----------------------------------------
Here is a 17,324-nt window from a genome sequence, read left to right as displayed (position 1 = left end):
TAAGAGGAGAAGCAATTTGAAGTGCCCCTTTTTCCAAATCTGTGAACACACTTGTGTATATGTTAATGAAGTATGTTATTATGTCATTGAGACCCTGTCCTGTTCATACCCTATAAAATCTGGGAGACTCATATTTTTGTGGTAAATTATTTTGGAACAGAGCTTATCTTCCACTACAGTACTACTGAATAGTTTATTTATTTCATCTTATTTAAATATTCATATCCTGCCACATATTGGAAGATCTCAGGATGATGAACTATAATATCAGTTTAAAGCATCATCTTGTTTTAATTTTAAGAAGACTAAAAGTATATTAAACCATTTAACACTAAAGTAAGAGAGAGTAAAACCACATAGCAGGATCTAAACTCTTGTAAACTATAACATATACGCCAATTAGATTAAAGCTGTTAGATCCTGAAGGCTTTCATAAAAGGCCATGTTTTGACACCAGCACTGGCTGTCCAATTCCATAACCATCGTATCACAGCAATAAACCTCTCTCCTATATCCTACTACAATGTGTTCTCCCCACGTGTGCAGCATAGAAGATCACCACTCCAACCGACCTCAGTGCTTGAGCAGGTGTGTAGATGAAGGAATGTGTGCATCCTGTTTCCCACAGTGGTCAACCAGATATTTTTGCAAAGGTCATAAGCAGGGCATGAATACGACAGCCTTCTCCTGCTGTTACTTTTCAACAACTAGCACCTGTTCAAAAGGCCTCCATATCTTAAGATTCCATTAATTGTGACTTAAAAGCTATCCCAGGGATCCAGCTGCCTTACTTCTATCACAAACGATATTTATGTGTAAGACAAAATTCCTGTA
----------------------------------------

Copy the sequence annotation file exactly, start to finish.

Here is a 17,324-nt window from a genome sequence, read left to right as displayed (position 1 = left end):
TAAGAGGAGAAGCAATTTGAAGTGCCCCTTTTTCCAAATCTGTGAACACACTTGTGTATATGTTAATGAAGTATGTTATTATGTCATTGAGACCCTGTCCTGTTCATACCCTATAAAATCTGGGAGACTCATATTTTTGTGGTAAATTATTTTGGAACAGAGCTTATCTTCCACTACAGTACTACTGAATAGTTTATTTATTTCATCTTATTTAAATATTCATATCCTGCCACATATTGGAAGATCTCAGGATGATGAACTATAATATCAGTTTAAAGCATCATCTTGTTTTAATTTTAAGAAGACTAAAAGTATATTAAACCATTTAACACTAAAGTAAGAGAGAGTAAAACCACATAGCAGGATCTAAACTCTTGTAAACTATAACATATACGCCAATTAGATTAAAGCTGTTAGATCCTGAAGGCTTTCATAAAAGGCCATGTTTTGACACCAGCACTGGCTGTCCAATTCCATAACCATCGTATCACAGCAATAAACCTCTCTCCTATATCCTACTACAATGTGTTCTCCCCACGTGTGCAGCATAGAAGATCACCACTCCAACCGACCTCAGTGCTTGAGCAGGTGTGTAGATGAAGGAATGTGTGCATCCTGTTTCCCACAGTGGTCAACCAGATATTTTTGCAAAGGTCATAAGCAGGGCATGAATACGACAGCCTTCTCCTGCTGTTACTTTTCAACAACTAGCACCTGTTCAAAAGGCCTCCATATCTTAAGATTCCATTAATTGTGACTTAAAAGCTATCCCAGGGATCCAGCTGCCTTACTTCTATCACAAACGATATTTATGTGTAAGACAAAATTCCTGTA